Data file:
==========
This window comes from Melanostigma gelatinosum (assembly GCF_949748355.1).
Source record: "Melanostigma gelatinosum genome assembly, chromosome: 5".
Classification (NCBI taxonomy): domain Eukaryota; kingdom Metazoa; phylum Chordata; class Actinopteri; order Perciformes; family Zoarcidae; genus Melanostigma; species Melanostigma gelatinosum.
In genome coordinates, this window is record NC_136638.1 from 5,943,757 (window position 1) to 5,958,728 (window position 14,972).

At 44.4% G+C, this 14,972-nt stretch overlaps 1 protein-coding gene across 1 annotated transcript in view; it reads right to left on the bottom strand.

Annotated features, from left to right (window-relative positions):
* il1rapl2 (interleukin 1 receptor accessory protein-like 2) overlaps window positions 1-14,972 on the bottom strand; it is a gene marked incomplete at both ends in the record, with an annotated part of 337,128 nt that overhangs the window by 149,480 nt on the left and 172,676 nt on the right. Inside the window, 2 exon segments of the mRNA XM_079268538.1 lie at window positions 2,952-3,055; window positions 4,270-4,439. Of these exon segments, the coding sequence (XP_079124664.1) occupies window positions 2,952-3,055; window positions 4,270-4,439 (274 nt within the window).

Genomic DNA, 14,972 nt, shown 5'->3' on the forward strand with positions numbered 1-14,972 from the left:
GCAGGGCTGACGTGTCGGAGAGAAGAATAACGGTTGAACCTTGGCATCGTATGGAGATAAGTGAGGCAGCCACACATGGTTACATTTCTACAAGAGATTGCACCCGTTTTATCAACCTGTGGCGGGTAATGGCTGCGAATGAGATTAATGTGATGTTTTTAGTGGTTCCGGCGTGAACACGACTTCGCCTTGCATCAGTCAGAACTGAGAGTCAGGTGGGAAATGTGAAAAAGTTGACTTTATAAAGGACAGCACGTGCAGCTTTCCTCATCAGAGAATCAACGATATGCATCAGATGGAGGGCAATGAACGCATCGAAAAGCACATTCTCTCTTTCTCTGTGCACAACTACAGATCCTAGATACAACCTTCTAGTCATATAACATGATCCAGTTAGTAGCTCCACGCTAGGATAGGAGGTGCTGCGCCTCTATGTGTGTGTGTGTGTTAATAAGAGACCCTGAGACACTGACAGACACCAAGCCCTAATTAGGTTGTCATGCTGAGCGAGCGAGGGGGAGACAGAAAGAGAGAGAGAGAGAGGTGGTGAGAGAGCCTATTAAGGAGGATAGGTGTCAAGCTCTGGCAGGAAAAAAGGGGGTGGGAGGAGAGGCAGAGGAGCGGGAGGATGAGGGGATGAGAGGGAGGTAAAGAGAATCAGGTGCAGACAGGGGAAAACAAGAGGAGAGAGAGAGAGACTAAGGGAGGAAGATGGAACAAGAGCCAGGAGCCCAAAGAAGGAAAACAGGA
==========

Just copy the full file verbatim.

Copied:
This window comes from Melanostigma gelatinosum (assembly GCF_949748355.1).
Source record: "Melanostigma gelatinosum genome assembly, chromosome: 5".
Classification (NCBI taxonomy): domain Eukaryota; kingdom Metazoa; phylum Chordata; class Actinopteri; order Perciformes; family Zoarcidae; genus Melanostigma; species Melanostigma gelatinosum.
In genome coordinates, this window is record NC_136638.1 from 5,943,757 (window position 1) to 5,958,728 (window position 14,972).

At 44.4% G+C, this 14,972-nt stretch overlaps 1 protein-coding gene across 1 annotated transcript in view; it reads right to left on the bottom strand.

Annotated features, from left to right (window-relative positions):
* il1rapl2 (interleukin 1 receptor accessory protein-like 2) overlaps window positions 1-14,972 on the bottom strand; it is a gene marked incomplete at both ends in the record, with an annotated part of 337,128 nt that overhangs the window by 149,480 nt on the left and 172,676 nt on the right. Inside the window, 2 exon segments of the mRNA XM_079268538.1 lie at window positions 2,952-3,055; window positions 4,270-4,439. Of these exon segments, the coding sequence (XP_079124664.1) occupies window positions 2,952-3,055; window positions 4,270-4,439 (274 nt within the window).

Genomic DNA, 14,972 nt, shown 5'->3' on the forward strand with positions numbered 1-14,972 from the left:
GCAGGGCTGACGTGTCGGAGAGAAGAATAACGGTTGAACCTTGGCATCGTATGGAGATAAGTGAGGCAGCCACACATGGTTACATTTCTACAAGAGATTGCACCCGTTTTATCAACCTGTGGCGGGTAATGGCTGCGAATGAGATTAATGTGATGTTTTTAGTGGTTCCGGCGTGAACACGACTTCGCCTTGCATCAGTCAGAACTGAGAGTCAGGTGGGAAATGTGAAAAAGTTGACTTTATAAAGGACAGCACGTGCAGCTTTCCTCATCAGAGAATCAACGATATGCATCAGATGGAGGGCAATGAACGCATCGAAAAGCACATTCTCTCTTTCTCTGTGCACAACTACAGATCCTAGATACAACCTTCTAGTCATATAACATGATCCAGTTAGTAGCTCCACGCTAGGATAGGAGGTGCTGCGCCTCTATGTGTGTGTGTGTGTTAATAAGAGACCCTGAGACACTGACAGACACCAAGCCCTAATTAGGTTGTCATGCTGAGCGAGCGAGGGGGAGACAGAAAGAGAGAGAGAGAGAGGTGGTGAGAGAGCCTATTAAGGAGGATAGGTGTCAAGCTCTGGCAGGAAAAAAGGGGGTGGGAGGAGAGGCAGAGGAGCGGGAGGATGAGGGGATGAGAGGGAGGTAAAGAGAATCAGGTGCAGACAGGGGAAAACAAGAGGAGAGAGAGAGAGACTAAGGGAGGAAGATGGAACAAGAGCCAGGAGCCCAAAGAAGGAAAACAGGA